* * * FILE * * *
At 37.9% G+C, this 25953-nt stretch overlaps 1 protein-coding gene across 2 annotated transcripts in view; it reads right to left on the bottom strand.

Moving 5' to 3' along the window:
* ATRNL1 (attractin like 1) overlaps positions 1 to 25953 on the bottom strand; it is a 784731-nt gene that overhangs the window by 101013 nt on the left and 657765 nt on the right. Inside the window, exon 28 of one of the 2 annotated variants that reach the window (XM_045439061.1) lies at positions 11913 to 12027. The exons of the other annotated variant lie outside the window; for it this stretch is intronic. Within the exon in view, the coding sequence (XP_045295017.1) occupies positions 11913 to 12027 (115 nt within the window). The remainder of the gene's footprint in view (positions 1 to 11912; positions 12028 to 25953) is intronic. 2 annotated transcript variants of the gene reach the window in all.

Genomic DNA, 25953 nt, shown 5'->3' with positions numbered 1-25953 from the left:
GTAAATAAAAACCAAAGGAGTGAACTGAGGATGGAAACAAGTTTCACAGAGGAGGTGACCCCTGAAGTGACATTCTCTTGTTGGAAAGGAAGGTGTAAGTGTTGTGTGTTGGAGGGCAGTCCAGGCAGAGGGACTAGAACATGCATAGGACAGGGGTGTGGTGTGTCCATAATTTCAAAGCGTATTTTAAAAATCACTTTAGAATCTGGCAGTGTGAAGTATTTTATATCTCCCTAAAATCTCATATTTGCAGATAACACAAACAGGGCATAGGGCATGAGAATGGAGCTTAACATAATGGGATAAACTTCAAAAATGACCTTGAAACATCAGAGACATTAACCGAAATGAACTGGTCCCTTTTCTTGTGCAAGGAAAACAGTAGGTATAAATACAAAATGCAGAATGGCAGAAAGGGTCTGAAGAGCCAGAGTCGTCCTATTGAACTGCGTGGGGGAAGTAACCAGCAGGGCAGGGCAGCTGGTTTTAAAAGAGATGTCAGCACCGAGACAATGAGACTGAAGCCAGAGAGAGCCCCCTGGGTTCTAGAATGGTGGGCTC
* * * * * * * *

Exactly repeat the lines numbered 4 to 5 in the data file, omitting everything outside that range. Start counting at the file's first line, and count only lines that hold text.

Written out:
Genomic DNA, 25953 nt, shown 5'->3' with positions numbered 1-25953 from the left:
GTAAATAAAAACCAAAGGAGTGAACTGAGGATGGAAACAAGTTTCACAGAGGAGGTGACCCCTGAAGTGACATTCTCTTGTTGGAAAGGAAGGTGTAAGTGTTGTGTGTTGGAGGGCAGTCCAGGCAGAGGGACTAGAACATGCATAGGACAGGGGTGTGGTGTGTCCATAATTTCAAAGCGTATTTTAAAAATCACTTTAGAATCTGGCAGTGTGAAGTATTTTATATCTCCCTAAAATCTCATATTTGCAGATAACACAAACAGGGCATAGGGCATGAGAATGGAGCTTAACATAATGGGATAAACTTCAAAAATGACCTTGAAACATCAGAGACATTAACCGAAATGAACTGGTCCCTTTTCTTGTGCAAGGAAAACAGTAGGTATAAATACAAAATGCAGAATGGCAGAAAGGGTCTGAAGAGCCAGAGTCGTCCTATTGAACTGCGTGGGGGAAGTAACCAGCAGGGCAGGGCAGCTGGTTTTAAAAGAGATGTCAGCACCGAGACAATGAGACTGAAGCCAGAGAGAGCCCCCTGGGTTCTAGAATGGTGGGCTC